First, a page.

Editor's note: This story has been updated to include comments from the publisher, the three journalists mentioned in the original story and two former colleagues.
Jeffrey Good, executive editor of Newspapers of New England's Pioneer Valley Newspaper group, said he's been fired for advocating equal pay for women employees — and quickly prompted his publisher and former colleagues to dispute his self-portrayal.
In a note to staff, Good said that publisher Mike Rifanburg dismissed him for his advocacy for "transparency and fair pay for our female colleagues at the Daily Hampshire Gazette and its sister publications" in western Massachusetts.
Good explicitly mentioned "three talented and courageous women in the Gazette newsroom — reporters Lisa Spear and Emily Cutts and photojournalist Sarah Crosby" — as having alleged that they are underpaid "in light of their education, experience and contributions to our award-winning news reports."
"They were right," he wrote. Detailing his dealings with his boss over the matter, he wrote, "I went into Mike’s office and pushed for them — and others who had not yet complained, female and male — to be paid equitably."
In addition, Good conceded that he was himself not without fault.
"I accept my share of blame for the situation that prompted the women’s protests. While I have always taken pride in seeking raises for deserving employees, I (and my boss) failed to see the gap developing as we hired some male reporters at higher-than-existing rates based on their previous salaries or competing job offers. I appreciated the women pointing out the disparity and felt honor-bound to address it as quickly as possible."
Two former high-ranking female editors reached out to Poynter after seeing the initial story to dispute Good's portrayal as supporting of pay equity.
Both Laurie Loisel, former Hampshire Gazette managing editor for news and a 29-year-veteran before leaving in 2015, and Kathleen Mellon, the longtime arts editor and an editorial board member who left last year, said that Good's track record with women was poor and that they both felt he'd essentially driven them out of the paper.
"Jeff is not the hero he makes himself out to be," said Loisel, who said that he'd demoted her and in her mind was "marginalizing women."
Mellon said her personal experience with Good was also problematic and that his note to staff was hypocritical. "I was one of several he ran out of the paper," she said when reached at Chicago's O'Hare Airport Wednesday on her way back home. "I left a year ago under incredible duress. "
Mellon said salaries were a longtime issue at the paper and one that Good inherited. But she agreed with Loisel that she did not associate Good with moves to improve the situation and that women "fought tooth and nail over wages with him" once inequitable realities became clearer in recent years at the non-union paper.
Poynter had reached out to Rifanburg and Good early Wednesday but had not heard back from either upon running the initial story. Rifanburg has since issued the following statement:
Respectfully, the Daily Hampshire Gazette and the Recorder disagree with Mr. Good’s negative characterizations about our ongoing efforts to meet and work with employees to address pay concerns. Since 2016, we have been actively engaged at the Gazette and Recorder in reviewing pay in all areas to determine if there are differences in pay and address any differences we find. We started and took these measures before Mr. Good was involved, and we will continue with these important analyses after Mr. Good’s departure.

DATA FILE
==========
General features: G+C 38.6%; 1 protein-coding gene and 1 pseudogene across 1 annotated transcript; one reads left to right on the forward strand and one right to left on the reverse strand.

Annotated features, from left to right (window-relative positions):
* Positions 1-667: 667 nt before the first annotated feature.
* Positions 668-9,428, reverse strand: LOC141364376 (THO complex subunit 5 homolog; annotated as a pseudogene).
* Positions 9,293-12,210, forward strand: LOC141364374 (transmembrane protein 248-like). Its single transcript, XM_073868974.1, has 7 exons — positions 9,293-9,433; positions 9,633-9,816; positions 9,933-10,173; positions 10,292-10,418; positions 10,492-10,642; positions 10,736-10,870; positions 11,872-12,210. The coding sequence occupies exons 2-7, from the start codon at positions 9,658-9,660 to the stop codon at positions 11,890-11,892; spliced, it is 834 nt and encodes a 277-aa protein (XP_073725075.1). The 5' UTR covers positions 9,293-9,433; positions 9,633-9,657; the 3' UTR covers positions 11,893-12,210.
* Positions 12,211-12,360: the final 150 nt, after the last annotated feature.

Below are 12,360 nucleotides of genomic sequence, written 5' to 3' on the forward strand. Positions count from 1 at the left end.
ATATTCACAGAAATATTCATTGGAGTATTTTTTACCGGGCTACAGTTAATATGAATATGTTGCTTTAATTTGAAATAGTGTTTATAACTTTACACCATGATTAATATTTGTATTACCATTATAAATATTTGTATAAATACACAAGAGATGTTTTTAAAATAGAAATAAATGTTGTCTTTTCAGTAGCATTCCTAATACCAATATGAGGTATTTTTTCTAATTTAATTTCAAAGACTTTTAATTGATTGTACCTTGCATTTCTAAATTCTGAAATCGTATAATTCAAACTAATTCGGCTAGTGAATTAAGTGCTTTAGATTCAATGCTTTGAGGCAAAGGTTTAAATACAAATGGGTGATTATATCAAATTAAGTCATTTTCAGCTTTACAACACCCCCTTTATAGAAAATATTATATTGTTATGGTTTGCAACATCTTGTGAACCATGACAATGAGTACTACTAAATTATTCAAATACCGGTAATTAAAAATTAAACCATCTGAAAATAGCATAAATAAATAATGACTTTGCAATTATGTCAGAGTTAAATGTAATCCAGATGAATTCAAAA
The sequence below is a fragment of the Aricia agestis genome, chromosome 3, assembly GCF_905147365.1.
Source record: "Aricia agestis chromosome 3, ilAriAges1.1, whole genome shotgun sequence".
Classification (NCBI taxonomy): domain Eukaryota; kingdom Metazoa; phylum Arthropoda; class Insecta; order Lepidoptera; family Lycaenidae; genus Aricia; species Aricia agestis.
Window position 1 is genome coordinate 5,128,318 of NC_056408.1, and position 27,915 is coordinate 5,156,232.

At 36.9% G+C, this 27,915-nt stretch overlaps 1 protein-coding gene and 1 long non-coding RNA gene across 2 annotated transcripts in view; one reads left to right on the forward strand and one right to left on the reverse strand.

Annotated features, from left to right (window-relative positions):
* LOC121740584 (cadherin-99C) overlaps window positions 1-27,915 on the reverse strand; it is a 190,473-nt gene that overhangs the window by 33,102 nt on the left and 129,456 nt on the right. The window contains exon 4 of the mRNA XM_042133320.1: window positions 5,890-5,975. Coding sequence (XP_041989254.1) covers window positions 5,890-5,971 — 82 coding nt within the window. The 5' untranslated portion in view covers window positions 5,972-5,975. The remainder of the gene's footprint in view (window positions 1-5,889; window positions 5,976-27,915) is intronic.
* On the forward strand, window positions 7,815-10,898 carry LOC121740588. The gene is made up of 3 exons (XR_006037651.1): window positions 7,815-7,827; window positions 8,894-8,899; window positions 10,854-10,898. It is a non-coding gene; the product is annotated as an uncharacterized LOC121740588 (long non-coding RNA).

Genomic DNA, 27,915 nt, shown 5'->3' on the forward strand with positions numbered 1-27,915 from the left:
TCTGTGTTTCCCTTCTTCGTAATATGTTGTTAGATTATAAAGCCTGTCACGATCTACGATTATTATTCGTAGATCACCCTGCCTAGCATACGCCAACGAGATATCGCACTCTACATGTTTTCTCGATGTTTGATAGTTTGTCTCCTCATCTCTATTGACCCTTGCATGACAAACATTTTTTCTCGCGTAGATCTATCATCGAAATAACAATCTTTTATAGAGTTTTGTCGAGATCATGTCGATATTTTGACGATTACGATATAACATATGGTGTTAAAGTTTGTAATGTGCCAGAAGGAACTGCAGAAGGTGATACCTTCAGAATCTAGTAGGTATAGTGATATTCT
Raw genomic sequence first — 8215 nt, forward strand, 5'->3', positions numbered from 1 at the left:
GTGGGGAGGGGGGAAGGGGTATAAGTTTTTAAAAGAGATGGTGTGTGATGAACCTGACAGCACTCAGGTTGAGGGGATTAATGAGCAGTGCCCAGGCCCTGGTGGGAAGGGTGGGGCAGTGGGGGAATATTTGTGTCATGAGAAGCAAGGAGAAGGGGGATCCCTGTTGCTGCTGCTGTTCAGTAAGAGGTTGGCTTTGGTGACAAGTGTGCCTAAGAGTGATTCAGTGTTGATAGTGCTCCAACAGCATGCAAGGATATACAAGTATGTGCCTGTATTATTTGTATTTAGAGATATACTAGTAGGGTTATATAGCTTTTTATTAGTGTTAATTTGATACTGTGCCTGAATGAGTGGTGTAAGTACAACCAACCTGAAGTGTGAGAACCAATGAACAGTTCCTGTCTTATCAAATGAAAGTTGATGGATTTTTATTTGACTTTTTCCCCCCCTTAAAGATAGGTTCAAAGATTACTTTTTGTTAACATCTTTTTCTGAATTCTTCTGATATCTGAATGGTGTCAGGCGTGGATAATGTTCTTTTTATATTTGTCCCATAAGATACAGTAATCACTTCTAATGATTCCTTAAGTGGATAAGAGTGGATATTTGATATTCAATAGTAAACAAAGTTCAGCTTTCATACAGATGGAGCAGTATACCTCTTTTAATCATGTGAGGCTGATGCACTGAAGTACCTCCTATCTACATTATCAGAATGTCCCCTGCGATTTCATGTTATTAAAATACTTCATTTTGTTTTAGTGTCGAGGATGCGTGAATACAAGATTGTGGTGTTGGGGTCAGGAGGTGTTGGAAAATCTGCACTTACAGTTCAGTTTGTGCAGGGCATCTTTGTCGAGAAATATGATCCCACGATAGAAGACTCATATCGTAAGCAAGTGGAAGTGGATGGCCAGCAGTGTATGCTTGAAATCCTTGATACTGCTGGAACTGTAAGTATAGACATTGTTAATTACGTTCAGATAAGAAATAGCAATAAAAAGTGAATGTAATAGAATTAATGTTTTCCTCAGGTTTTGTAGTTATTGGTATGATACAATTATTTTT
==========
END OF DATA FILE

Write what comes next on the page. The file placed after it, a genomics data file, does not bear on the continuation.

We started this review, not Mr. Good. Although we cannot discuss personnel matters out of respect for our employees, Mr. Good’s transition is in no way due to his participation in the Gazette’s ongoing efforts to address pay equity issues.
Please be assured that we commend any employee for voicing concerns about pay equity in the workplace and for suggesting ways in which pay structures can be improved or made more transparent. We greatly appreciate and look forward to continuing to work with the reporters Jeff referred to in his email, who have been very helpful in this process. The Gazette has been, and continues to, actively analyze compensation and is having an ongoing dialogue with employees about pay issues.
Journalists Lisa Spear, Sarah Crosby and Emily Cutts sent Poynter the following statement:
"Our job as journalists is to ask tough questions and to tell the truth. That charge does not stop when we walk through the doors of our own newsroom. Pay parity is a complicated and important issue and we look forward to continuing the conversation."
In response to statements by the publisher and his former colleagues, Good told Poynter, "I respectfully disagree with those characterizations of my role. But I see no merit in debating them. They are entitled to their opinions." He added, "I could never discuss personnel matters involving former employees."
On the publisher's statement, he said specifically, "I am glad to hear of the 'ongoing dialogue' but, make no mistake, it was these three young women who raised the tough questions and would not rest until the company answered them. I am proud of them all."
Good won the 1995 Pulitzer Prize for editorial writing while with the St. Petersburg Times (now the Tampa Bay Times, which Poynter owns). He won for a campaign urging reforms in Florida's probate system in settling estates. He later moved north and was editor of the Valley News in Lebanon, New Hampshire, before coming to the Pioneer Valley, which is generally a bucolic and rural area, and a liberal bastion politically, serving as home to a collection of elite colleges and universities. Those include Amherst College, Mount Holyoke College, Smith College, Hampshire College and the University of Massachusetts.
The papers that are members of the Pioneer Valley group are the Daily Hampshire Gazette, Greenfield Recorder, Amherst Bulletin and Valley Advocate.